5. Yeah…..I taught school and was always hated those tests. When I was teaching EC (3-5 year olds special ed) I was told that only 3 of my students (I got to pick) could take the “alternate test”. Something about statistically only so many people needed the alternate test so therefore that is how it must be in my class. So I had to sit and ask a non verbal child to verbally tell me the beginning, middle, and end of a story. Completely ridiculous. My other beef with these standardized tests, other than that is that there is almost NO leeway in how our kids can answer, is that our kids are not standard learners. So why should they have to take a standardized test.

  6. How is it even the case that they’re not required to put in place whatever accommodation she needs?! I’m sadly not surprised, but…that’s scary.

  7. I have similar concerns. My son, with his executive function issues, finds it very difficult to sit down and focus on standardized tests. Once he walked out leaving the test unfinished. When you look at the chart of his test scores, it looks like a mountain range – sharply up and down. Yet he can demonstrate his knowledge and understanding in different circumstances. Standardize testing certainly does not reflect his skills or what he has learned.

  8. boxed assessments are BS

  9. M does the same thing with multiple choice questions…I got so I was asking questions and holding out each hand to indicate a possible answer, and he could point to the hand, but I don’t know what they do with him at school during the testing. Never even knew there was an opt-out until a year or so ago.
    Frankly, I’d opt-out both my kids. I wish our school system would have the guts to say NO – the teachers feel that way, just based on my conversations with them – and it does rob massive time from any possibility of teaching things like non-cognitive skills, amongst other things we’ve lost in the last few decades….

  10. For children like Emma these assessments are worse than useless, they are harmful because they give a false result. If the goal is only to measure comprehension then there is no valid reason not to provide whatever accommodations might be required. As it stands the format implicitly tests for a certain level of ability with spoken language which is irrelevant to knowledge and understanding, invalidating any results of the assessment. Maybe the writers of these tests need their comprehension testing by somebody like Emma?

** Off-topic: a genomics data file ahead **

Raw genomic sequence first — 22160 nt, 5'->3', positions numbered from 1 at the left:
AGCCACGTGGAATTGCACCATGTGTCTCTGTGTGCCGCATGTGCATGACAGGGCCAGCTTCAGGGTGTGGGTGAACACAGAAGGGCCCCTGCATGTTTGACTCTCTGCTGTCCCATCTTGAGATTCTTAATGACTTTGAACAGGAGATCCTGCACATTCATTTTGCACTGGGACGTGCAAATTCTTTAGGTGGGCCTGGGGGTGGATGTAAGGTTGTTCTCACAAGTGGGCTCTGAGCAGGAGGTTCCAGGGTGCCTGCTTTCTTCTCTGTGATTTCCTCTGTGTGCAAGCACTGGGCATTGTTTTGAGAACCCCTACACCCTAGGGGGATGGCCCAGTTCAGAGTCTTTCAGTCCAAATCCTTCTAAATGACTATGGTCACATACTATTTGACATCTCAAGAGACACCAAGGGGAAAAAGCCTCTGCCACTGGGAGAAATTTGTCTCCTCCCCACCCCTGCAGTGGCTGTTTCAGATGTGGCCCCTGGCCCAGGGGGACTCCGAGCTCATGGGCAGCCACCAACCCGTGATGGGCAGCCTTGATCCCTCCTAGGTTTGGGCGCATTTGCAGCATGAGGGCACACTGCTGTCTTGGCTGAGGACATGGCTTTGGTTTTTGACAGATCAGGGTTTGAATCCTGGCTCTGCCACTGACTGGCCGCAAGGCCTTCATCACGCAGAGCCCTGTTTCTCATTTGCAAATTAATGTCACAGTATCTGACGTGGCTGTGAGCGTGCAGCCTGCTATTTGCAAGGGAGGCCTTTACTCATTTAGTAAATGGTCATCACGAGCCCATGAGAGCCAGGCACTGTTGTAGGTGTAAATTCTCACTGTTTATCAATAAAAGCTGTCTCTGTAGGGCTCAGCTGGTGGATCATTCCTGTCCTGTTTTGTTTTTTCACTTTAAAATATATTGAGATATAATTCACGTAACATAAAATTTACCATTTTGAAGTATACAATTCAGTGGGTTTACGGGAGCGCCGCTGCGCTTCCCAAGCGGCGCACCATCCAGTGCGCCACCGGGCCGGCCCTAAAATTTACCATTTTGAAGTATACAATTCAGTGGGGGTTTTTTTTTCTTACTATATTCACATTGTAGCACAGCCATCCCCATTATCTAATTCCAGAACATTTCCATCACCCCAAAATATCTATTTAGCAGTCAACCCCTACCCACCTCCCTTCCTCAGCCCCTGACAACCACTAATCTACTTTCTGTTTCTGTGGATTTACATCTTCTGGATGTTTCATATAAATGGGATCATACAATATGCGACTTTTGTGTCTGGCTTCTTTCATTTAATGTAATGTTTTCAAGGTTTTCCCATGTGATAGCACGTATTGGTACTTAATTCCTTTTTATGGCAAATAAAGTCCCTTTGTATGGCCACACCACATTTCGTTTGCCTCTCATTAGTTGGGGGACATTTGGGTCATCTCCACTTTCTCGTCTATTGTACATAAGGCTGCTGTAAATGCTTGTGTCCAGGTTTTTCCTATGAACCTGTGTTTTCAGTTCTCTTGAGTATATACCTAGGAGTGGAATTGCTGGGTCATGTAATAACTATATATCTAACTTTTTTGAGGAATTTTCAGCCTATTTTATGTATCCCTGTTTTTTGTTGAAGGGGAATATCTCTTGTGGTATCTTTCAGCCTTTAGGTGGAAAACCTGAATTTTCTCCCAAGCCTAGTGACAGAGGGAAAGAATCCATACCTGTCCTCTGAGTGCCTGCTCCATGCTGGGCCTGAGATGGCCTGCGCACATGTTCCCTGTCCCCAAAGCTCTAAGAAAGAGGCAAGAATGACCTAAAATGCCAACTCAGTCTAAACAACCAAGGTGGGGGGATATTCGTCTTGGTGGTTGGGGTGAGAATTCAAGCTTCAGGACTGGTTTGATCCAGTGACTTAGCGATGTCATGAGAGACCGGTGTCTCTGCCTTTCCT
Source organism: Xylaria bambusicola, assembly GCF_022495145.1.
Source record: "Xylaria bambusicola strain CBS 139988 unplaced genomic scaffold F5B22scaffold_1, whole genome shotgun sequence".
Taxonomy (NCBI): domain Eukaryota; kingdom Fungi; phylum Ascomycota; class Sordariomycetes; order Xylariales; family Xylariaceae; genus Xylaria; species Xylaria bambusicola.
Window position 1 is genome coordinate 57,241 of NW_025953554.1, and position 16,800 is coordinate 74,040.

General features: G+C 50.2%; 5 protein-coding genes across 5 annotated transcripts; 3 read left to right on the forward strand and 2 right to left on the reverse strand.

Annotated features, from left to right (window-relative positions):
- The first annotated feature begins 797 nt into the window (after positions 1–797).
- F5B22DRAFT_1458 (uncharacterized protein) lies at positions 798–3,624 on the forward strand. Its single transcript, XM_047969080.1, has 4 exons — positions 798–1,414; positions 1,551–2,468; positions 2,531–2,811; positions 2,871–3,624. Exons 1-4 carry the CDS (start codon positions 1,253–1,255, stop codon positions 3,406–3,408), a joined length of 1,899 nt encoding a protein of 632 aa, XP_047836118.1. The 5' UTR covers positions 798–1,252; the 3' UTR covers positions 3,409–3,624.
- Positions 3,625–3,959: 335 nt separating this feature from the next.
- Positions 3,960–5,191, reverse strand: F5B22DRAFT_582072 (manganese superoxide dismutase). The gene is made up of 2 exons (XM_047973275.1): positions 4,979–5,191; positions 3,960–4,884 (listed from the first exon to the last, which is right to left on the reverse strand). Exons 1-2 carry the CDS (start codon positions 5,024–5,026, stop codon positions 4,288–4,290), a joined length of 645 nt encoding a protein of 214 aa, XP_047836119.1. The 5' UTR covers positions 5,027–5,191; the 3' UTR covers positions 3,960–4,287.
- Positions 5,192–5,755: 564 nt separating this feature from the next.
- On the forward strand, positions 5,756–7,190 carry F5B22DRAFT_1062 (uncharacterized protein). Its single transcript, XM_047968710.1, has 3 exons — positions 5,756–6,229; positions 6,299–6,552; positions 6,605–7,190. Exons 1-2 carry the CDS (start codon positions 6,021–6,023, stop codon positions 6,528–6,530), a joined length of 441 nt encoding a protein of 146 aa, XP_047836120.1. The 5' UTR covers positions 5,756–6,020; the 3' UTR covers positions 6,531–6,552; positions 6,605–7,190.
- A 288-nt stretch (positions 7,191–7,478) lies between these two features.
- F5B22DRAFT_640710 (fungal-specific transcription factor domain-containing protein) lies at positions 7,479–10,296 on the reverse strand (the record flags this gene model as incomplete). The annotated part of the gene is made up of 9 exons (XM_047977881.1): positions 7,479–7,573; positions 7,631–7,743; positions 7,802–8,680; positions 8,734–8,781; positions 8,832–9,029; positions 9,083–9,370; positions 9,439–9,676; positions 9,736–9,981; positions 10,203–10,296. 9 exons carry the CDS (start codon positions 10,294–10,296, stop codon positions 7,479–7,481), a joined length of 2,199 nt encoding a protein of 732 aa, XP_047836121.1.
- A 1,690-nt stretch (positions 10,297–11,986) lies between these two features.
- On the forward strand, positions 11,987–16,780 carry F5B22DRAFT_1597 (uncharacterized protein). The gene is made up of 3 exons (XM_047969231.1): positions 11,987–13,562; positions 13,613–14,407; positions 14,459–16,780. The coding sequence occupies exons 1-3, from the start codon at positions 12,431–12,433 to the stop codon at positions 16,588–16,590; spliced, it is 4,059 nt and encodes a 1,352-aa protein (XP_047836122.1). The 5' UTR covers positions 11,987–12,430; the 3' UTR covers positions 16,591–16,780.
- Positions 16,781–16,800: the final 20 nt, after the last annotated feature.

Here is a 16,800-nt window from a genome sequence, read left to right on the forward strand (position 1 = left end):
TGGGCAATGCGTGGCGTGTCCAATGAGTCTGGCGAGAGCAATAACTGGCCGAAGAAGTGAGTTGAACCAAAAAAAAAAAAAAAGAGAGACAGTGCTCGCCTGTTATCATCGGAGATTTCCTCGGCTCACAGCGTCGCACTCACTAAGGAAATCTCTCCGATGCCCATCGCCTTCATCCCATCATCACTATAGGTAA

11. My kids are currently taking these too. The other day Jesse told me he needed to write an essay on “something that could very well happen in the future, but hasn’t happened yet.” I suggested aliens visiting planet Earth. Good one, right?

    Jesse *freaked* out, said no way, he would get in trouble, the teachers would yell at him, etc. I thought it was perfectly reasonable. But hey, what do you expect from a planet that doesn’t believe in global warming? *Sighs and scratches head*.

  12. I think it depends upon the state and/or the school. I know of quite a few students who are allowed to answer via letterboard or written choice.

  13. I feel like these tests only help line the pockets of the companies selling them and the politicians that get funding from these companies and that is it! They do not help any student show their knowledge and the do not help schools and teachers provide a better education by knowing the results of these tests. UGH!! I HATE STATE ASSESSMENTS!!!

  14. I have to revisit this post just for a rant lol Its almost comical, and why I am very wary of putting my son into the school system…Got his latest cognitive assessment today. His FSIQ is a 51 which is extremely low. So apparently my 4yo who knows numbers, letters, shapes, colors (and has for at least a yr and a half now), can spell some words, highly suspected to be able to read others, do 20 pc jigsaw puzzles…ok I don’t really need to go on here do i?…apparently hes severely intellectually handicapped lol. And the thing that bugs me the most is a LOT of parents actually take these assessments as gospel! I don’t personally at all because I know they are not accurate representations, but I worry that things like this will be used in the future to determine his capacity to learn in school and his placement. argh!

  15. usethebrainsgodgiveyou

    Sweet Jesus…It’s not the test, but your discovery of Miss Emma’s communication quirks that blows me away…When Ben was young and echolalic, any question you asked him, the answer was always a repetition of the last thing you said.(“Do you want to go to the park?” (me) “Go to the park?” (Ben) I thought meant yes, but it could have been an inescapable reply, almost like…an impulse.) You and Emma are blowing my mind…

    I had a student I gave an assessment to, which I read to her, who slapped the card that contained the right answer, out of a choice of 3. (The assessment in Carolina did offer a variety of accommodations, but I came up with this one by accident.) She had no language, or ability to write. If total accommodations (which are hard to figure out) are not given, what they may be assessing is the teachers ignorance. Ya know what I’m saying??

    What an amazing time to be alive. Thank you for giving so much for our kids…